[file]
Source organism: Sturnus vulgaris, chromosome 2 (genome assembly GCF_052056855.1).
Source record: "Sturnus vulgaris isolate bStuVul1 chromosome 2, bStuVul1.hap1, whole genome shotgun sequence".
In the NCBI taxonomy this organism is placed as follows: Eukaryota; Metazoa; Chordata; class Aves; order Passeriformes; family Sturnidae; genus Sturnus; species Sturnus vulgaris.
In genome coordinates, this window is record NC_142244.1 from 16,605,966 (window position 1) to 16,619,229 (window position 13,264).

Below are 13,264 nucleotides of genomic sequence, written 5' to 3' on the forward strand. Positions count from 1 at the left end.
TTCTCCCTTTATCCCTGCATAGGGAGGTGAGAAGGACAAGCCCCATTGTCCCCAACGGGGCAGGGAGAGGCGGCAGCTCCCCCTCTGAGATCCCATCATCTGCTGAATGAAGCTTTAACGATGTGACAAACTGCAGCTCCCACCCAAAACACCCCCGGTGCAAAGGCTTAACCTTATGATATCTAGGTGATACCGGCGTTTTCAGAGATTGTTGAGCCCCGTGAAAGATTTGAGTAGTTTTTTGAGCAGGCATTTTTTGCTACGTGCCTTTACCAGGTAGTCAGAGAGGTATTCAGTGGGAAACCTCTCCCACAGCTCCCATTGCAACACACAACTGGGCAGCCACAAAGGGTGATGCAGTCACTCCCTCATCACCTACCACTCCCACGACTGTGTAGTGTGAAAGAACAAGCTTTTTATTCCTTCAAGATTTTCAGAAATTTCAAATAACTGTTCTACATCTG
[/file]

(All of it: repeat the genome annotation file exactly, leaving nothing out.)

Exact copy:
Source organism: Sturnus vulgaris, chromosome 2 (genome assembly GCF_052056855.1).
Source record: "Sturnus vulgaris isolate bStuVul1 chromosome 2, bStuVul1.hap1, whole genome shotgun sequence".
In the NCBI taxonomy this organism is placed as follows: Eukaryota; Metazoa; Chordata; class Aves; order Passeriformes; family Sturnidae; genus Sturnus; species Sturnus vulgaris.
In genome coordinates, this window is record NC_142244.1 from 16,605,966 (window position 1) to 16,619,229 (window position 13,264).

Below are 13,264 nucleotides of genomic sequence, written 5' to 3' on the forward strand. Positions count from 1 at the left end.
TTCTCCCTTTATCCCTGCATAGGGAGGTGAGAAGGACAAGCCCCATTGTCCCCAACGGGGCAGGGAGAGGCGGCAGCTCCCCCTCTGAGATCCCATCATCTGCTGAATGAAGCTTTAACGATGTGACAAACTGCAGCTCCCACCCAAAACACCCCCGGTGCAAAGGCTTAACCTTATGATATCTAGGTGATACCGGCGTTTTCAGAGATTGTTGAGCCCCGTGAAAGATTTGAGTAGTTTTTTGAGCAGGCATTTTTTGCTACGTGCCTTTACCAGGTAGTCAGAGAGGTATTCAGTGGGAAACCTCTCCCACAGCTCCCATTGCAACACACAACTGGGCAGCCACAAAGGGTGATGCAGTCACTCCCTCATCACCTACCACTCCCACGACTGTGTAGTGTGAAAGAACAAGCTTTTTATTCCTTCAAGATTTTCAGAAATTTCAAATAACTGTTCTACATCTG